We are at the last step in the very basic levels of building our Single Page Application! This doesn’t mean we are done by any stretch of the imagination, but we are going to complete the full circle of setting up the Single Page App, configuring the API, setting up the structure to call the API and now we will ACTUALLY call the API and utilize the Vuex module we created in the last tutorial Build A Vuex Module. We will use the Vuex module inside of a component and load the data we need for the page.

There is a lot more to this tutorial series coming up, so don’t worry! Everything piece of functionality I do on Roast And Brew I will be open sourcing and writing a tutorial for.

Step 1: Set Up The Home.vue Component

With an API driven single page application, the HTML/CSS/JS is loaded before anything else. This means that the page will have the layout and styles loaded but more data. What we will do is bind to one of the lifecycle hooks for Home page component and load the data. If you are unfamiliar with VueJS lifecycle hooks, check out: The Vue Instance — Vue.js Essentially, they are points in the rendering process of the component where you can bind certain events to.

On the homepage, we’d like to display a list of cafes, at least somewhere, so lets load up all of the cafes for now on the home route. To do this open the /resources/assets/js/pages/Home.vue page.

We will bind to the created() lifecycle hook which gets called when the component has been created. This is where we will dispatch actions to load the cafes.

For now add a stubbed out method to bind to the created() hook like this:

<script>
  export default {
    created(){

    }
  }
</script>

Step 2: Dispatch a Load Cafes Action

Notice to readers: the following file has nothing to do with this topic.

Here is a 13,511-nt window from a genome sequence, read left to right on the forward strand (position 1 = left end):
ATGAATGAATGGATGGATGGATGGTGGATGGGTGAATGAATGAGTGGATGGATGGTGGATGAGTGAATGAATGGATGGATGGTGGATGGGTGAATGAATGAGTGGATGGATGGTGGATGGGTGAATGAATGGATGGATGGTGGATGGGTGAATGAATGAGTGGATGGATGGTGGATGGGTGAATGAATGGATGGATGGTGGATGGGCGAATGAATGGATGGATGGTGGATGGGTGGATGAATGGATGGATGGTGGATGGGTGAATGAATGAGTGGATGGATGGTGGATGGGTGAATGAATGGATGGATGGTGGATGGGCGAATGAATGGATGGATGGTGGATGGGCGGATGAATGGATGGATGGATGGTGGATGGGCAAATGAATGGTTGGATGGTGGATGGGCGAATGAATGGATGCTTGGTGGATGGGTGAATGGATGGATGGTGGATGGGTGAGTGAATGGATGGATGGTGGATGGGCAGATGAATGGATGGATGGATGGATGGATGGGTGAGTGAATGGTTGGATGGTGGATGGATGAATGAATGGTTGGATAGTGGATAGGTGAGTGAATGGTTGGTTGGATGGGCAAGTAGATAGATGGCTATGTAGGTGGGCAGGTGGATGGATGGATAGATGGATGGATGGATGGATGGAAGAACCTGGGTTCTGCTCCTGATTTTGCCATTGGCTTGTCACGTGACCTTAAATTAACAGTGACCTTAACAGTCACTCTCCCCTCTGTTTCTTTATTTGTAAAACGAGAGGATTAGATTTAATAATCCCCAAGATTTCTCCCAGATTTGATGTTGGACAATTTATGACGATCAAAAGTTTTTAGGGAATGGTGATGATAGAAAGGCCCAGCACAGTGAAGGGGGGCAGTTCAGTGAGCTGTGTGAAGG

Since we need to load all of the cafes, we need to dispatch an action on our store. There are a couple ways to do this as explained in the docs: Actions · Vuex . I like to call a method on the $store variable (which is our global Vuex data store) to dispatch an action. If you look at the /resources/assets/js/modules/cafe.js file you will see all of the actions we set up in the last tutorial. We will want to load all of the cafes so we will use the loadCafes method. In our created() lifecycle hook, we need to add the following code:

this.$store.dispatch( 'loadCafes' );

What this does is use the VueJS store and dispatch the loadCafes action which will call the API, load the cafes, and save them to the cafes array in the cafe module. Now when the page loads, we will have all of our cafes loaded up as well! I’ll get into optimizing these loads in later tutorials because there’s a bunch of scenarios on navigation to determine if we re-load the cafes or not, but for now, we’ll live it as is.

Step 3: Get the Cafes Into the Component

This is the most important step, displaying the data! Unfortunately, right now, we don’t have any cafes in our database unless you are using Faker and filling in test data which is cool ( GitHub – fzaninotto/Faker: Faker is a PHP library that generates fake data for you ). We will just set this up for the next few parts of the series when we add data to our database.

With Vuex all of the getters that we set up on our module get imported into our Components as computed properties: Getters · Vuex. On the homepage, we will want to get the cafes that were loaded and we will also want the cafes load status so we can display to the user whether we are loading the cafes or not.